This young girl, also known as Sunflower and Povi-Tamu is from the San Ildefonso pueblo in Northern New Mexico. She was one of Curtis’ favorite subjects and appears in an unprecedented four different photographs in Curtis’ magnum opus The North American Indian. Pueblo woman were very adept at balancing objects on their heads, and a vessel, such as this pot, usually rested on a fiber ring that served to both steady the pot and to protect the scalp. The design on the pot pictured here recalls the importance of the serpent cult in Tewa life. This image was not originally offered as a goldtone and was available only as a photogravure and a handful of examples in platinum. Because of its compelling beauty and added warmth and richness as a goldtone, Curtis Centennial Edition chose to create this image in the Goldtone process.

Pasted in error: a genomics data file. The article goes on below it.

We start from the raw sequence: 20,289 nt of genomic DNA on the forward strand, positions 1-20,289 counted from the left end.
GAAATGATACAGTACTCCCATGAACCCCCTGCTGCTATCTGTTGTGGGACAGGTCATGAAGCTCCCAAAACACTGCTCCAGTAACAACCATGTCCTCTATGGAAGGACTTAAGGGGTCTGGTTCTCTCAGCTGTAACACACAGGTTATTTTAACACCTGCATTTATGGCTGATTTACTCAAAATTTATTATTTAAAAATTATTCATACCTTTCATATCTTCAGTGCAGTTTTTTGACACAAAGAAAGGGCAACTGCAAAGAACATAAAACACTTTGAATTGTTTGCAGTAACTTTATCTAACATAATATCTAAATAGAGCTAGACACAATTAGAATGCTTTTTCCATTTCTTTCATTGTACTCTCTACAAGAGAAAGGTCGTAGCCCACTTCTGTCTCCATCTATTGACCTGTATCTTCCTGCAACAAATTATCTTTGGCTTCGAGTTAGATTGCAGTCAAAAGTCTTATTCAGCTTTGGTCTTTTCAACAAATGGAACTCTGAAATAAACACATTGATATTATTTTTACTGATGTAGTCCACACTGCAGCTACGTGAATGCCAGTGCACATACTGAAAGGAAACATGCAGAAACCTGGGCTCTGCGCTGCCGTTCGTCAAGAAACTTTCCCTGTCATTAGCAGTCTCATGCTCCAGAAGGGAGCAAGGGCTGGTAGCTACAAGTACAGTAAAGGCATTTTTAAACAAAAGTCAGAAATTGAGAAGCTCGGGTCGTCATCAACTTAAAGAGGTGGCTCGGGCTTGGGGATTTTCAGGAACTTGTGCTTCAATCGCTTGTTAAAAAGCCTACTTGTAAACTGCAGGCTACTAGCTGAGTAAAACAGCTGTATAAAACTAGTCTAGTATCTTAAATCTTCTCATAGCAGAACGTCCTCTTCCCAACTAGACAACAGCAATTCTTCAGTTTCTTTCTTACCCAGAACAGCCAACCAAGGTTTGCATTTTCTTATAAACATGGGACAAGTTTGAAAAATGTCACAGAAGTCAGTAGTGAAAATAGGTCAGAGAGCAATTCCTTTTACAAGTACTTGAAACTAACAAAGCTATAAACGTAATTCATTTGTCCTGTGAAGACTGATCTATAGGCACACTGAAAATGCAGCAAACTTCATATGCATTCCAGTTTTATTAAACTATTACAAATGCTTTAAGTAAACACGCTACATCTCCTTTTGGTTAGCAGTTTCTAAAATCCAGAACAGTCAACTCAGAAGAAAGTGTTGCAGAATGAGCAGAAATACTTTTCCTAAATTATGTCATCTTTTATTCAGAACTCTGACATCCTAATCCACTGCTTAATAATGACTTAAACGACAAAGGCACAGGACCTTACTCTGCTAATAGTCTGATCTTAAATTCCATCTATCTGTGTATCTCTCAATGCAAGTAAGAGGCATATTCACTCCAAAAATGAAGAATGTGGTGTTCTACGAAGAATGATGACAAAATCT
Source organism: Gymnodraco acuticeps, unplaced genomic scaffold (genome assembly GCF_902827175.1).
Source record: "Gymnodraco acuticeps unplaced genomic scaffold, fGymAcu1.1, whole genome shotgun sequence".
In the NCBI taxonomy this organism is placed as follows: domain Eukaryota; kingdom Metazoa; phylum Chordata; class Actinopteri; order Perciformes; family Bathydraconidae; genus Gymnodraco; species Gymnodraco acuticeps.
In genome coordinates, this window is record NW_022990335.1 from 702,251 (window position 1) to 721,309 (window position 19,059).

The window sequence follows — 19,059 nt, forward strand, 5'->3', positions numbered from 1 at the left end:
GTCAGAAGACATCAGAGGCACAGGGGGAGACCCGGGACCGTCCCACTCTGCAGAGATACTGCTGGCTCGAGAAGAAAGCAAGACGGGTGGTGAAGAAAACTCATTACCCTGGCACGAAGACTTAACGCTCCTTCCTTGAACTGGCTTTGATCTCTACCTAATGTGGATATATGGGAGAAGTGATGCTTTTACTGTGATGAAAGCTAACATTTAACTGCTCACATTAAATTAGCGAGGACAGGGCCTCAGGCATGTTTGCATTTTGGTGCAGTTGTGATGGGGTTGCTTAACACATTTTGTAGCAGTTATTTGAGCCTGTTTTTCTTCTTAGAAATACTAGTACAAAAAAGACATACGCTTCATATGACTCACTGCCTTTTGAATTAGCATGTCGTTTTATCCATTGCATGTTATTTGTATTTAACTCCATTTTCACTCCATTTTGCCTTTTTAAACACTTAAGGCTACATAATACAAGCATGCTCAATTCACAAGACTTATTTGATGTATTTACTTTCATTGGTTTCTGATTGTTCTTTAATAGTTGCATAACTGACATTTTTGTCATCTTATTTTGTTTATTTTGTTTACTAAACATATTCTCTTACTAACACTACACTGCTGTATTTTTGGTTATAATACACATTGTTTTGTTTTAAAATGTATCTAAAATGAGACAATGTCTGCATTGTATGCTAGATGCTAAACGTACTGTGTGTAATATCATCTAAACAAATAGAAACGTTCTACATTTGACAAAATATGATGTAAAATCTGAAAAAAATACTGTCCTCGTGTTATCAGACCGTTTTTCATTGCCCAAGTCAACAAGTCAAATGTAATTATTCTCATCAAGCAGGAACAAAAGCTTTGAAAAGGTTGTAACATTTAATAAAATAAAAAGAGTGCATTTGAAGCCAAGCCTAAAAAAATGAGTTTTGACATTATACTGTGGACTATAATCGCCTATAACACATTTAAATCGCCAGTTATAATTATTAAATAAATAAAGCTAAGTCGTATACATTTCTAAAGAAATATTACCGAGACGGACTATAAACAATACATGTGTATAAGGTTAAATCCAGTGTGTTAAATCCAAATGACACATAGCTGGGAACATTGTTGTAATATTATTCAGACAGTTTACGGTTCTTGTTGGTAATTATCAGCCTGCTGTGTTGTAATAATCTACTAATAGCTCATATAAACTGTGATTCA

- Produced using Curtis’ original glass plate negative
- Beautiful, historic imagery
- Luminosity and three-dimensionality that is unequaled by any other photographic medium
- Edward Curtis’ favorite printing process
- Limited edition with a certificate of authenticity
- Two sizes available in two frame choices
- Framed and ready to hang